The spirits have finally guided the Aeldari to Gladius
Type: Singleplayer, Multiplayer
Genre: Strategy, 4X
Developer: Proxy Studios
Publisher: Slitherine Ltd.
Release date: 12 Nov, 2020
The Eldar, sorry, Aeldari, are an ancient race. Long before humans had mastered even the most crude tools the Aeldari ruled a vast empire. But they were arrogant, and that would ultimately be their downfall.
Aeldari has probably been the most highly requested race for Gladius out of all the races in 40k, and now they’re finally here, and ready to join the fray. Much like their tabletop counterparts the Aeldari in Gladius is a mobile but fragile force that hits hard, but need to use their superior mobility and underhanded tactics in order to survive.
The Farseers, Aeldari with immense psychic powers, have seen that Gladius Prime might hold the key to the survival of the Aeldari. In response they’ve sent out a small force to the once dormant Webway gates that litters the planet, in order to find what the farseers have foreseen will be there.
Once a mighty empire, the Aeldari are now scattered through the galaxy. Most live on giant ships called Craftworlds, on which they traverse the stars, while trying to avoid being detected by any of their foes. The loss of even a single craftworld would be a huge blow to the Aeldari and when one is threatened it’s not uncommon for others to come to their aid.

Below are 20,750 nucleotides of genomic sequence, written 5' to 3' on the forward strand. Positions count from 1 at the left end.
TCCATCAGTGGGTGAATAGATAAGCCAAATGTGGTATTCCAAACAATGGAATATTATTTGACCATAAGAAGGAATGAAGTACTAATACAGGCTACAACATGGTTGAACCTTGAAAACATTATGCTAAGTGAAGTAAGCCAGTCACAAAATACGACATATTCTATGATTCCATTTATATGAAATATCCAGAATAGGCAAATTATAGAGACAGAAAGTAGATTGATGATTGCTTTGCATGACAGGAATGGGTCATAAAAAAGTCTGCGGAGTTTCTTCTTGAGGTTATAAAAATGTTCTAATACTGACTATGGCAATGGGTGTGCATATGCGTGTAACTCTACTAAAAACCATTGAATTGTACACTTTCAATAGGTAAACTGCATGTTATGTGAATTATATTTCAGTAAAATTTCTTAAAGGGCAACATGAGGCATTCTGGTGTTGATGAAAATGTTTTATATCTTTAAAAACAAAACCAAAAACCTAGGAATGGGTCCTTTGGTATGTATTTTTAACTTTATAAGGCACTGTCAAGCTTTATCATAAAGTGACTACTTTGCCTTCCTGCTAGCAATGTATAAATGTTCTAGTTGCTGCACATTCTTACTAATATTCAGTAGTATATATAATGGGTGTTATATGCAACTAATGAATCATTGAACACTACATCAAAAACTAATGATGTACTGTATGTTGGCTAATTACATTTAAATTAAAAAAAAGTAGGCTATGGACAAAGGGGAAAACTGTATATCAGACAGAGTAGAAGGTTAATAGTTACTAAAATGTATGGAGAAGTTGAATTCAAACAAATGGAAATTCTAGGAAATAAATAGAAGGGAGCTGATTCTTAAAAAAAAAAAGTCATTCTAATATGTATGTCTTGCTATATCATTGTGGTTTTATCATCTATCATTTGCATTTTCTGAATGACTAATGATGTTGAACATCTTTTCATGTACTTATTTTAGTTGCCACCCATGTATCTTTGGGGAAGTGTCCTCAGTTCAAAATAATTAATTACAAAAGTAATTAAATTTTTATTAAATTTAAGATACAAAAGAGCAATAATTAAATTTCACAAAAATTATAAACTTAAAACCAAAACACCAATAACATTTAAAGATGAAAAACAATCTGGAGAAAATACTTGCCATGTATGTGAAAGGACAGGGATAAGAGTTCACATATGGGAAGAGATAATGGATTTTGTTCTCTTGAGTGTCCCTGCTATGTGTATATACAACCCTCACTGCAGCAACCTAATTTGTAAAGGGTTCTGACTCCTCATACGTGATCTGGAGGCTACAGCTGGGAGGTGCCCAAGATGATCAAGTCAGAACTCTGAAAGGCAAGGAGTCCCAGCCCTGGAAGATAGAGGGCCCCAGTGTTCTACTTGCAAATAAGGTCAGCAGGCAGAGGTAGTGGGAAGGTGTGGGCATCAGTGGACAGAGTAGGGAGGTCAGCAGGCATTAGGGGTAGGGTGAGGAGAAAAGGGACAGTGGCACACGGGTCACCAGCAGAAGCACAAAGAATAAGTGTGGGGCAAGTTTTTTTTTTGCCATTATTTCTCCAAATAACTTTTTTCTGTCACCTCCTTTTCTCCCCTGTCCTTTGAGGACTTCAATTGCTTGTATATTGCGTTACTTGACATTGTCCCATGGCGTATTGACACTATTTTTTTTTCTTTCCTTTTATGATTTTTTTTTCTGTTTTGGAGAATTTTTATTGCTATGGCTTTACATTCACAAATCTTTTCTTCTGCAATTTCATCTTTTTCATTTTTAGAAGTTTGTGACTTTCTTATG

The Aeldari are an ancient people, both the 40k universe, and as a faction in 40k itself. They were there from the start, when the game was new, and is quite likely the faction that has changed the least over the decades since they were first introduced. They’ve just lost some of their weird punk-rock aesthetic and new-age mysticism, which may or may not be a good thing, depending on who you ask.
Aeldari is arguably the most unique playing faction we’ve seen yet in Gladius. Their units tend to be highly agile, being able to attack and then move, but lack much in the way of staying power. Thus they need to hit first and hit hard. There are some later units that break this rule, like the Wraithblades and the Avatar of Khaine but for the most part the Aeldari army is a glass hammers.
Staying out of the way of enemy fire is not made easier by the weapons that the Aeldari chose to use. Their basic infantry, the Guardians, have a 1-range weapon, meaning that they have the same range as Termagaunts, but without being as cheap and disposable. This is of course a problem in the early game, where losses can really sting, and it takes a while before you’ll get any units that can take a beating. But most of the Aeldari units hit hard, a squad of Guardians can bring down a mob of ork boyz in a single round, and the Howling Banshees, an early melee unit, comes equipped with swords capable of slicing through Space Marine armour as if it was butter. Rounding up the early infantry roster there’s of course an anti-tank unit in the form of the fabled Fire Dragons. They hit hard, as you would expect, but there’s still that pesky 1-range issue, in order to get into firing range they need to really get up close and personal.